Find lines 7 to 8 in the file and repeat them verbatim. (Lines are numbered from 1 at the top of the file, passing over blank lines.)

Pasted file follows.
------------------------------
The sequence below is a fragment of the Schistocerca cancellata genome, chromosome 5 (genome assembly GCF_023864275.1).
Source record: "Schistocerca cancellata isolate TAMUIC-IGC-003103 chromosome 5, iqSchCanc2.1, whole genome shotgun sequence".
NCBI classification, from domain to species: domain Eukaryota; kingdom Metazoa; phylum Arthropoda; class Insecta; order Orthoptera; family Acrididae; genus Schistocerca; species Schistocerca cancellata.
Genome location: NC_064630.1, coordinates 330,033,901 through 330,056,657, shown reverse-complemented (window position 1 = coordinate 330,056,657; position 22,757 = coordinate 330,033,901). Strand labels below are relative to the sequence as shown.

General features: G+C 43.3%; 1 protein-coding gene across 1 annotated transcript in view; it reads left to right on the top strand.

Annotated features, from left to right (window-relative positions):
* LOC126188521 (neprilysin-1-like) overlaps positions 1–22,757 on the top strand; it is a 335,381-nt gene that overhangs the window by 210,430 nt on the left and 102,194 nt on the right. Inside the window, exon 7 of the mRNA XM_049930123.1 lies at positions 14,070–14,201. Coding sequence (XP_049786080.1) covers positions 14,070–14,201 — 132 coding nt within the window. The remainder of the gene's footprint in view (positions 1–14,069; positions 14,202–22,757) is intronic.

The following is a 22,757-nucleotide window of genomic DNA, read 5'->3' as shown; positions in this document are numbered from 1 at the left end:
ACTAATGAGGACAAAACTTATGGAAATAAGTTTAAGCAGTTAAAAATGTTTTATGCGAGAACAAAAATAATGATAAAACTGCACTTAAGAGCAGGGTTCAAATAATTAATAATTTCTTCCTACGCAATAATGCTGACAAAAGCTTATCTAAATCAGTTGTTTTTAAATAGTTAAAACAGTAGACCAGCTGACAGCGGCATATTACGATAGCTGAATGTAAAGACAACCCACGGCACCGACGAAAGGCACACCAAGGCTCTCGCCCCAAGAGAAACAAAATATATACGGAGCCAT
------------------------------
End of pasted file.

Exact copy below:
* LOC126188521 (neprilysin-1-like) overlaps positions 1–22,757 on the top strand; it is a 335,381-nt gene that overhangs the window by 210,430 nt on the left and 102,194 nt on the right. Inside the window, exon 7 of the mRNA XM_049930123.1 lies at positions 14,070–14,201. Coding sequence (XP_049786080.1) covers positions 14,070–14,201 — 132 coding nt within the window. The remainder of the gene's footprint in view (positions 1–14,069; positions 14,202–22,757) is intronic.

The following is a 22,757-nucleotide window of genomic DNA, read 5'->3' as shown; positions in this document are numbered from 1 at the left end: